Finding G-d in India


How living 5,000 miles from home in a Hindu school in rural south India made me feel more Jewish than ever before.

by Adina Judy Bernstein
At age 19, I signed up for a cultural immersion program teaching English as a volunteer in India. I felt, at age 19, prepared for my travels to India. My confidence came, in part, from having studied Hinduism in high school. In the UK, where I was raised, religious education is compulsory and multifaith. Years of this religious education opened my eyes to other cultures. Class trips to pagodas, temples, churches, and cathedrals enriched my education and cultural awareness. The hallmark of my high-performing girls’ school was producing women who didn’t just think we could do anything, we knew we could—and I was no exception. Nothing, however, prepared me for how my Jewish identity would alter during that trip to India.

The immersion turned out to have minimal structure once I arrived in India. Unlike other programs, we were not housed in groups, nor guaranteed of any particular experiences. Making matters worse, the manager of the program had a terrible alcohol problem and an evangelical Christian bent. (The other staff members, who were good, all quit as the manager’s drinking got worse.) I had the mixed blessing to be the only teaching volunteer placed in a rural school just outside of Bangalore. I was alone; however, the generous director of the school realized the problems with the program organization and took me under his wing. He allowed me to live in a separate bedroom in the apartment that housed the school’s three female teachers, and he fed me as well.

I will never forget my first night at the school. After dinner, my newfound colleagues (and roommates), traditional Indian young women from another village, were keen to welcome me. They invited me to join them in a traditional Indian hug, and I had never been held so tightly in my life, let alone by strangers. Then, they started to pray fervently. After some rapid talk in a language I did not understand and scrabbling for words, they explained to me that they were praying, and invited me to pray too.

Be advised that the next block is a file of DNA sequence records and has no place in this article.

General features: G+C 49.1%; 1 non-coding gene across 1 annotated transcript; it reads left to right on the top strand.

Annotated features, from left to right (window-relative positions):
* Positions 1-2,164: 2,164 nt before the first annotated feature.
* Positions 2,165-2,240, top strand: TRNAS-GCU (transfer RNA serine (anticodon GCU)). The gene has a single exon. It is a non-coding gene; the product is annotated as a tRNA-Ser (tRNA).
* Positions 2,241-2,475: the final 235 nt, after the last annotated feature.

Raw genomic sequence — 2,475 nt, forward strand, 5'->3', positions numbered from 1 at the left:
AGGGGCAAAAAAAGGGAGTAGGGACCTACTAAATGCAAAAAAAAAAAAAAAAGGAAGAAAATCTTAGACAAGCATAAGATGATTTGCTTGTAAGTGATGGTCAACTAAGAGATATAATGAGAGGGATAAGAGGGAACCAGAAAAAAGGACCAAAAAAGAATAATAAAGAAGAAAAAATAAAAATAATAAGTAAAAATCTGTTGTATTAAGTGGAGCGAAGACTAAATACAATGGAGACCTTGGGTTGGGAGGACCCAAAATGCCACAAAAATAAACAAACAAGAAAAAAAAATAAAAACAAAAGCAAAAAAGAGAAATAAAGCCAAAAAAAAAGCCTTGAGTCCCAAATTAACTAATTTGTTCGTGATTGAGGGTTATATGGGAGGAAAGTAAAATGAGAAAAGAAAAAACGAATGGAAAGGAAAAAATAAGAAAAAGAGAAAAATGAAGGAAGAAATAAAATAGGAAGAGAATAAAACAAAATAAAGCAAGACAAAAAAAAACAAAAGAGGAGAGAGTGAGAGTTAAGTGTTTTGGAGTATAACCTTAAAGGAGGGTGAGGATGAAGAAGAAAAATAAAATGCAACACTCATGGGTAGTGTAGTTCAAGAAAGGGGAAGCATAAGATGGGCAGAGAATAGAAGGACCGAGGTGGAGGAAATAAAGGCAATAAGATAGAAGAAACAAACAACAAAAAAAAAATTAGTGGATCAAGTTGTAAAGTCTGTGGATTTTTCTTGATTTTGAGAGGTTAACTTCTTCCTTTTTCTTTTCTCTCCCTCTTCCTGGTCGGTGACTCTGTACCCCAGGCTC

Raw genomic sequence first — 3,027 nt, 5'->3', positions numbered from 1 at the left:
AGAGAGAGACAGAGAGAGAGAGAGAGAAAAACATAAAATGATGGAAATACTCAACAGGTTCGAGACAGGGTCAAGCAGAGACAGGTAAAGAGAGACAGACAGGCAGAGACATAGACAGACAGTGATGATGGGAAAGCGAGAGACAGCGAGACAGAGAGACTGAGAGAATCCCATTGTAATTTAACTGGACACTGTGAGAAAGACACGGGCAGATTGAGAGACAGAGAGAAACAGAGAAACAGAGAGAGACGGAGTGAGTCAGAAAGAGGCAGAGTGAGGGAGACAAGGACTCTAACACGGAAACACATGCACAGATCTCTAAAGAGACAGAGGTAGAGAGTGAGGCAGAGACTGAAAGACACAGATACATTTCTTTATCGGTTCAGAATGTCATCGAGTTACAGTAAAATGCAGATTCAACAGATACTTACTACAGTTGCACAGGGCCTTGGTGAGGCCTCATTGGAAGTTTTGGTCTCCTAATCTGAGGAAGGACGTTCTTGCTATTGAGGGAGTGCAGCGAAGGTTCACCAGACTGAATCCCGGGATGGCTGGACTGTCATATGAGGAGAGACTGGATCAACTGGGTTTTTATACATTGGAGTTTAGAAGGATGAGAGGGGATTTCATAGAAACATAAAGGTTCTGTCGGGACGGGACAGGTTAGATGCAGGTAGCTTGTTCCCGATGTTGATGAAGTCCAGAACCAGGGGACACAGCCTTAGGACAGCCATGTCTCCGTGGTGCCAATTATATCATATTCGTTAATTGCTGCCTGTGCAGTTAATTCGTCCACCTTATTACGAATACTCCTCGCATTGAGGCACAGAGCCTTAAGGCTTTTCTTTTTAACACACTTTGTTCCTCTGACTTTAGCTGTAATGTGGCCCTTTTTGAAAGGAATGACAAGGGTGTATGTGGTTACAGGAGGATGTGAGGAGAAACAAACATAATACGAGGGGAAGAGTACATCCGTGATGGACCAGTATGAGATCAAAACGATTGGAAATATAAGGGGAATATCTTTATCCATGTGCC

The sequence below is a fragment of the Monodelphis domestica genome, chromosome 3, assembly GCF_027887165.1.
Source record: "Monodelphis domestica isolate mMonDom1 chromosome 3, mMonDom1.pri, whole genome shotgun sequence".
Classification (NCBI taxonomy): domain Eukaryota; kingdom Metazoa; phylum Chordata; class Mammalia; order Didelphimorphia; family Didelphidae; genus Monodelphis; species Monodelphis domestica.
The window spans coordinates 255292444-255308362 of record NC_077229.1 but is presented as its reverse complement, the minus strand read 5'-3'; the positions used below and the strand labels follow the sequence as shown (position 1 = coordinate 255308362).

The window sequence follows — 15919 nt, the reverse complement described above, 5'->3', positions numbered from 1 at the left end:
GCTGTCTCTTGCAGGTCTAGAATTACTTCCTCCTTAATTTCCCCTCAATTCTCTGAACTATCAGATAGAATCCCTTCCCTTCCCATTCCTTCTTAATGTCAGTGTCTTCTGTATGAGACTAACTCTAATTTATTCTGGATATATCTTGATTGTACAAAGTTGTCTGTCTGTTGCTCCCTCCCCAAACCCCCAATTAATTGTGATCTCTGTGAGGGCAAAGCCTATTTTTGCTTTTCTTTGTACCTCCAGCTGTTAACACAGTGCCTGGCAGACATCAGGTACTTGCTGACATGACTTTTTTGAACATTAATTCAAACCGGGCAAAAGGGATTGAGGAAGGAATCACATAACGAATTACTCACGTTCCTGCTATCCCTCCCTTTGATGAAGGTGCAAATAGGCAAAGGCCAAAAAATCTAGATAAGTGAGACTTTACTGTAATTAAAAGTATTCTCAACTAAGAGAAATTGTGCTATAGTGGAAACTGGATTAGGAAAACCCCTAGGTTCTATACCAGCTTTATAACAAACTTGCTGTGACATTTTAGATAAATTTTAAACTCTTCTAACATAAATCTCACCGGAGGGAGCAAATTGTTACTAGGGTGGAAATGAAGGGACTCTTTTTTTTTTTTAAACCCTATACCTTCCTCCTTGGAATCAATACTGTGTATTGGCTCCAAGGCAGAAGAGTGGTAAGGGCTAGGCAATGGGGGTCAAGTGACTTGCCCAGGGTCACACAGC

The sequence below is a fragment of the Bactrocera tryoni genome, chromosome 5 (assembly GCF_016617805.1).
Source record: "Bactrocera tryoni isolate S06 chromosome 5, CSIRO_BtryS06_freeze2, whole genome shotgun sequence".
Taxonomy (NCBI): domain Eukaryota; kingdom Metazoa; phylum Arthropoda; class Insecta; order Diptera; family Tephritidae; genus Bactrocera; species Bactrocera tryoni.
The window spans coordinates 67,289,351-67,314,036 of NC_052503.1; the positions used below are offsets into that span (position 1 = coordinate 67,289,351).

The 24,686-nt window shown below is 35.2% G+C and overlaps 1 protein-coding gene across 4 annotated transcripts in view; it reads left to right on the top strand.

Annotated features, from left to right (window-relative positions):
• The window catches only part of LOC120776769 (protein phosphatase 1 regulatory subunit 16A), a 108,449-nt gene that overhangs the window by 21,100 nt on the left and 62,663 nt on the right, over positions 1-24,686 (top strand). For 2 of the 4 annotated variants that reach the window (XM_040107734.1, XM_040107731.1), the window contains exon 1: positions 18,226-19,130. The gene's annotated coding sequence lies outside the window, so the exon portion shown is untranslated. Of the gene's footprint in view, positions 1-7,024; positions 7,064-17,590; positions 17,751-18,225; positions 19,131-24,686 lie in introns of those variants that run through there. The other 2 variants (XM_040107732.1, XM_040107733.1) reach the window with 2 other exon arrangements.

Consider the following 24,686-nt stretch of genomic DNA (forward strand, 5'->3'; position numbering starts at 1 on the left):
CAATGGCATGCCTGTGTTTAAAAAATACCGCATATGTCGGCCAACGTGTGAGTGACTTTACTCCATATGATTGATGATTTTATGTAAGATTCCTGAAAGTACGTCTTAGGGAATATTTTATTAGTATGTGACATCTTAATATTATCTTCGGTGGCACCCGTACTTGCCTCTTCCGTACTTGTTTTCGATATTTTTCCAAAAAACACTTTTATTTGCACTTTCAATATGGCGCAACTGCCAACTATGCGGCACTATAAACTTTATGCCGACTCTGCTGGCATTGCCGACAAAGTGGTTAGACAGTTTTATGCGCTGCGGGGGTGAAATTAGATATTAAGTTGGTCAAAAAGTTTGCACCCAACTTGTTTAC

When they stopped, the room fell silent, and out of the darkness a hand tapped me, and a voice asked:

“You god … Krishna?”
“No,” I replied.
“You god … Vishnu?”


And so on, testing the various gods’ names; “Shiva?” “Ganesha?” All meeting my negative response. Again some rapid conversation in the strange language (I learned later it was Telugu), and then they argued, I presume, about what to ask me. One teacher finally declared, “i am knowing,” she said. “You god Yesu?” (the Indian name for Jesus).

When that, too, was met with a negative response, the question simply came as:

“You god who?”
“Well, he’s just called “God,” really.”

My new colleagues were certainly more confused by my religion than I was by theirs. Over the course of my stay in India, I would discover that I, too, was confused by my own faith.